State of the U.S. wars

From the new March-April 2013 issue of News & Letters:

Editorial

State of the U.S. wars

The opening of Barack Obama’s second term made it clear that, despite all talk of ending the wars in Iraq and Afghanistan, there is to be no end to the state of permanent war either abroad or at home.

President Obama promises to end the war in Afghanistan after 13 years. But the Afghan people have every right to fear a repeat of what happened after Russia’s withdrawal in the early 1990s: no end to war, but an internecine struggle for power among multiple warlords, including the Taliban; and continued exploitation and violence directed at women, youth, workers, and national minorities.

Iraq, where Obama officially declared the war over in 2011, is still suffering from the sectarian and ethnic violence stimulated by the U.S. invasion and occupation. Iraq’s chaos and violence provides an example of the kind of “peace and stability” that imperialism could live with in Afghanistan and Syria, rather than self-determination of the masses.

The administration long ago made clear that it would use the withdrawal of U.S. forces from Iraq and Afghanistan, not to reduce the size of the military, but to “pivot” to East Asia, pressuring China. Marines have been deployed in Australia, and 60% of U.S. warships are to be deployed in the Pacific by 2020, further militarizing an already tense region.

China has been increasingly forceful in territorial disputes with several other Asian nations over resource-rich uninhabited islands. Last year its warships confronted warships from both The Philippines and Japan. The latter even scrambled fighter jets. North Korea’s resumed nuclear weapons testing added fuel to the regional tinderbox.

Obama’s State of the Union address contained thinly veiled military threats against both North Korea and Iran. He did not mention the growing U.S. military presence across Africa. The new war in Mali accelerated its spread, with a drone base opening in Niger. Drone installations had already been established in Ethiopia and the Seychelles, and a base for special operations forces in Kenya. The steadily expanding permanent U.S. base in Djibouti serves as a hub for drone missions in the Horn of Africa and Yemen, and hosts other military aircraft and special ops forces.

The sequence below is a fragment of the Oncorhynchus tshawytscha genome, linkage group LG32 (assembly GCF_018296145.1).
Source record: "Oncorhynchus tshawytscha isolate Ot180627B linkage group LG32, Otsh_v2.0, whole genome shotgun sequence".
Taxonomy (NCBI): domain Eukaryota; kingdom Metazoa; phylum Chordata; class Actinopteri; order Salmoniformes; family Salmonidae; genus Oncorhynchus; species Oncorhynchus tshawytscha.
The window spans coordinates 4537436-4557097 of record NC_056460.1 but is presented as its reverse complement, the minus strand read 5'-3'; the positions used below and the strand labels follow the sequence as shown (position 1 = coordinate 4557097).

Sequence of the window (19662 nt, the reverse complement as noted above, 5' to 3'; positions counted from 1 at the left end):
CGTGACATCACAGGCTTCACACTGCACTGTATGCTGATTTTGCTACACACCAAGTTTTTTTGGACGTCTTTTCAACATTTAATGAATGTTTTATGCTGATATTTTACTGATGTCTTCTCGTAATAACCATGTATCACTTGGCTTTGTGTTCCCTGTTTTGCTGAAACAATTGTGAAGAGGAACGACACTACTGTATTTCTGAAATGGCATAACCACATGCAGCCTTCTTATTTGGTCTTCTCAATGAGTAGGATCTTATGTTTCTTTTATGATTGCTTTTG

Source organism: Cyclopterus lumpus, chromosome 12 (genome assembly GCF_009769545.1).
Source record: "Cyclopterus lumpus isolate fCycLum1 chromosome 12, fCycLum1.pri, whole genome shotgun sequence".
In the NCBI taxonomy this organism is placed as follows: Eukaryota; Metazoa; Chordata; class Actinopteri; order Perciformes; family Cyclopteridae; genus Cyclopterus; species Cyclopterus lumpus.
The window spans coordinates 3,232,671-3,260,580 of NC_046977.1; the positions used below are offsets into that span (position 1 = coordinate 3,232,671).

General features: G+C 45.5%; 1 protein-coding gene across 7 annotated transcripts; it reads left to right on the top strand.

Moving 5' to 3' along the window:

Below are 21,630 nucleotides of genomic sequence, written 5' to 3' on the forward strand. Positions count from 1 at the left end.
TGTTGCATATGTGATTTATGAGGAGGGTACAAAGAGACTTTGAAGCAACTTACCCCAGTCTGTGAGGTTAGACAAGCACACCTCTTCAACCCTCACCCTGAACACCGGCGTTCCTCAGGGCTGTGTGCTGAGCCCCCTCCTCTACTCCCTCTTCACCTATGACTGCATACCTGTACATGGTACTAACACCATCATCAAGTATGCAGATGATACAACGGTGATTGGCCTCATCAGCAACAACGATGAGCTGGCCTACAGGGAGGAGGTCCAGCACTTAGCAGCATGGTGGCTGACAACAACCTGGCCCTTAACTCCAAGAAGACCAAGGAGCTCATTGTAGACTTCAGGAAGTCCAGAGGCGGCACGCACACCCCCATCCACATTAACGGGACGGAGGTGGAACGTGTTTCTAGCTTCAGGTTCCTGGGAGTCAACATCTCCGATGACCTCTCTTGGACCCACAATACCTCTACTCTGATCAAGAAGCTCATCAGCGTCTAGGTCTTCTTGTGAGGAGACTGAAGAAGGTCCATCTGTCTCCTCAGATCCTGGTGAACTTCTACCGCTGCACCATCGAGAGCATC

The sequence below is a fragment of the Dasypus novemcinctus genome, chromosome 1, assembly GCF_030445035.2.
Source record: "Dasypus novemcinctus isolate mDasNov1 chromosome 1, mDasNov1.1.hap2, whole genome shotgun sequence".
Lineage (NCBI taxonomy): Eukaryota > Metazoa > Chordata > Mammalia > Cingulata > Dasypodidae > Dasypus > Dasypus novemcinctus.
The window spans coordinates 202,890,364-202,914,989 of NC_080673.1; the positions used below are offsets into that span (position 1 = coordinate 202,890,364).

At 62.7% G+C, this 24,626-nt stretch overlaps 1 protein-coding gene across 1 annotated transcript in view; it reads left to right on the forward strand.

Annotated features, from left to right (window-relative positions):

NEVER-ENDING WAR

The fact is that, while Obama boasted in the State of the Union “that America will complete its mission in Afghanistan and achieve our objective of defeating the core of al Qaeda,” his administration still claims war powers based on the 2001 authorization of force by Congress–essentially the declaration of a never-ending “war on terror.”

Those war powers apply in every country, including at home. They range from indefinite detention by the military to carrying out executions by drone; U.S. citizens and others can be designated as “enemies” and dispatched without charge or trial. In this sense, Guantanamo and Bagram show us our future.

The state’s ever-growing arsenal of surveillance and repression shows how seriously the rulers take the threat of revolt from below. They have not forgotten that the global economic crisis of capitalism is not over, nor have they forgotten that the Arab Spring’s revolutions opened up a new period of mass self-activity that spread to all continents.

THE WAR AT HOME